I woke up today, sooner than I expected after an early on bedtime Friday night time. Each day It is uncommon to see my pregnant wife still in a deep sleep, and I understand what it might be like if I inadvertently woke her up. With this in mind, I decided my best course of action was to leave the house at the earliest opportunity.

It’s been five a few months since my first PATHFINDER Class (001) was completed, and admittedly I haven’t rucked enough since then. PATHFINDER003 kicking off this week, this was the perfect chance to get out and get some good miles within the ruck. This morning stroll During, I started to keep in mind what it was like getting out and rucking for the very first time. It was a lot of trial and error – figuring out my gear, my clothing, my shoes, my feet, my food, my water, and everything else that switches into rucking for sport or exercise regularly.

About four miles in, I started to keep in mind few things that I had forgotten that were once second nature. I also started to feel some muscles being worked that I hadn’t experienced in quite a while. It had been like beginning with a scratch! I made a decision that this “getting back again to my roots” ruck experience was a good chance to start a series about “How To Ruck”. I’ll start out with the fundamentals in this post, and work towards more descriptive and advanced information in future articles.

This is from a civilian’s perspective, as I am not armed service. I’m no expert or trainer either, a regular guy just so take my advice at the own risk. You armed forces men out there know rucking all too well probably; however, for civilians like myself – rucking may appear to be a foreign concept.

  • Walking at a quickness of 5-6 km/h – two hours
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What exactly is “rucking”? Rucking is simply walking with a weighted backpack. That’s it – pretty simple. Civilians may additionally know this as “backpacking”. You might be happening an overnight backpack camping trip – carrying all your gear and other supplies on your back to your campsite and back out each day.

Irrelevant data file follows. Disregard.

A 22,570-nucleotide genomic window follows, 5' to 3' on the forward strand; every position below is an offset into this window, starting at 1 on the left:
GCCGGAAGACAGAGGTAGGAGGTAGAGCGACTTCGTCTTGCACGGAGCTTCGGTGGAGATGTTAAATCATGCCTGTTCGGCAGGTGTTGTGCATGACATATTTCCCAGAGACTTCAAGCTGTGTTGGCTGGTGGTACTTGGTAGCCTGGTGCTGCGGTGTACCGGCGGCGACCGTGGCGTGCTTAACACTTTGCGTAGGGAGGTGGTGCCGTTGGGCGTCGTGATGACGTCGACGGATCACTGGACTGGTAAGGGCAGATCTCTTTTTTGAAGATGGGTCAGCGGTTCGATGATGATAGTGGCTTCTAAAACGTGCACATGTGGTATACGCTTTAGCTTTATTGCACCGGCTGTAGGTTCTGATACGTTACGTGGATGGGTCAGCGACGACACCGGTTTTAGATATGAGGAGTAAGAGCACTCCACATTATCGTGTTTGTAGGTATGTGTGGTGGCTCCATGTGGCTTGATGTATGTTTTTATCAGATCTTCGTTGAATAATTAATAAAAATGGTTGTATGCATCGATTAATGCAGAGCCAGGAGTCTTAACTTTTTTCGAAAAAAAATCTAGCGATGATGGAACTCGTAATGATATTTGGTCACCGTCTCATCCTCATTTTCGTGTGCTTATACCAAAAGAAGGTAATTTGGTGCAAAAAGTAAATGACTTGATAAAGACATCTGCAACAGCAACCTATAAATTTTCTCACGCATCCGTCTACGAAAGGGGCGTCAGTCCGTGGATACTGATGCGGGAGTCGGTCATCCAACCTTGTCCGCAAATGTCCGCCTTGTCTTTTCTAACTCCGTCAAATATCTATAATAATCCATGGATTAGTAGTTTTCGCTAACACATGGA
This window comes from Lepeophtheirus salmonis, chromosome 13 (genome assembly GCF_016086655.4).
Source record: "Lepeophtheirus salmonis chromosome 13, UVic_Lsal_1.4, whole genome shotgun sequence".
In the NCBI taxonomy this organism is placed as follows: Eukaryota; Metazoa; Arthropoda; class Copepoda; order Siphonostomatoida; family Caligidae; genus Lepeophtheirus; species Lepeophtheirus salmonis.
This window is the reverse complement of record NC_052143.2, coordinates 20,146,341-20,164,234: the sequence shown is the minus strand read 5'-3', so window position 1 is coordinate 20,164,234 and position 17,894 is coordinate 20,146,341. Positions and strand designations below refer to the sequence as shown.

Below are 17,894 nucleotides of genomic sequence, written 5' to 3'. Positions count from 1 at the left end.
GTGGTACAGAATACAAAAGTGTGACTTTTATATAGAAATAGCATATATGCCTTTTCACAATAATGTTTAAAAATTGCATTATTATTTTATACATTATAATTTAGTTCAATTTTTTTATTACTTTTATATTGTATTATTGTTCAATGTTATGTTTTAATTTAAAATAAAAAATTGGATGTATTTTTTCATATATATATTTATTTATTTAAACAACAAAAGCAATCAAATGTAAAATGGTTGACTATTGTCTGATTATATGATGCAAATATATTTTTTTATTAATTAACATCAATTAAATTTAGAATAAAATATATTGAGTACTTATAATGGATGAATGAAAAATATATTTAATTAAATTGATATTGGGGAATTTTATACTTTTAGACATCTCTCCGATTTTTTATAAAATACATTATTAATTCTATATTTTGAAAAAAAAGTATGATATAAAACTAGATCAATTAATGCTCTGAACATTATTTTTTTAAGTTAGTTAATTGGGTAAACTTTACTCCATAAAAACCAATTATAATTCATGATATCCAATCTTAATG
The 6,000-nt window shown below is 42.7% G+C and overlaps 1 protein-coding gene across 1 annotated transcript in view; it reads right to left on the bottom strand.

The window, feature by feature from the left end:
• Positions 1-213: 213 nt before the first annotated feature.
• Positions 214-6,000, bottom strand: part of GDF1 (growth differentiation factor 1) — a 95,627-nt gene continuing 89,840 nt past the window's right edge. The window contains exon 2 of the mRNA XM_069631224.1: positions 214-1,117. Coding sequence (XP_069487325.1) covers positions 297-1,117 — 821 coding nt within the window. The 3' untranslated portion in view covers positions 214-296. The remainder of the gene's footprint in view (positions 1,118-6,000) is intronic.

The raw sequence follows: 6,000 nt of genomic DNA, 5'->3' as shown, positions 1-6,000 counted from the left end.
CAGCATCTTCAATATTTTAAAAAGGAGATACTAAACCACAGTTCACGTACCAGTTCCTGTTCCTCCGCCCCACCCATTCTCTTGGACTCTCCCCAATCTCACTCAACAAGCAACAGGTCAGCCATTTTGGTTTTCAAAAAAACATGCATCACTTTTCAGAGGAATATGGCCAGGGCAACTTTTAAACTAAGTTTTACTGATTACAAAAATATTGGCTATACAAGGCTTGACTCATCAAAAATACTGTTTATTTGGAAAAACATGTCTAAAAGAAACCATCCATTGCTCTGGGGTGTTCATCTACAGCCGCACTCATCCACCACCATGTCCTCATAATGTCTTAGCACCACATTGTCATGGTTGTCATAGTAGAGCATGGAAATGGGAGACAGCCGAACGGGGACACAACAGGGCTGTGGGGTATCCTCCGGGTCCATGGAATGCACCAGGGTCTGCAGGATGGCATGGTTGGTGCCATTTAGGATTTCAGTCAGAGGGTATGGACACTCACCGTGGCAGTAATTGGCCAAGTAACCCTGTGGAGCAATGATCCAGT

Or you may just be holding a backpack with water and snacks for a day hike. In it’s simplest form, this is rucking. In the armed forces, timed ruck marches are common in training. That is, of course, training our military to move themselves and their equipment quickly across differing landscape by foot. For civilians, rucking might not be quite so relevant to our everyday lives.

So why would we consider doing it? I’m not going to go into the positive or negative physical ramifications of rucking in this article, but there’s a complete lot of information about it via other web sites. Personally, I started rucking to be able to train for a GORUCK Challenge. I quickly realized that walking or PT’ing with a ruck on was a completely different animal than training without one.

This is what got me started and I completed my first GORUCK Challenge – and then my second – and then my third – and it continues on. At this point, rucking has been for me to remain, and it is loved by me as a part of my overall training program. If you’ve found this post, you probably already have your own private reasons for learning more about rucking.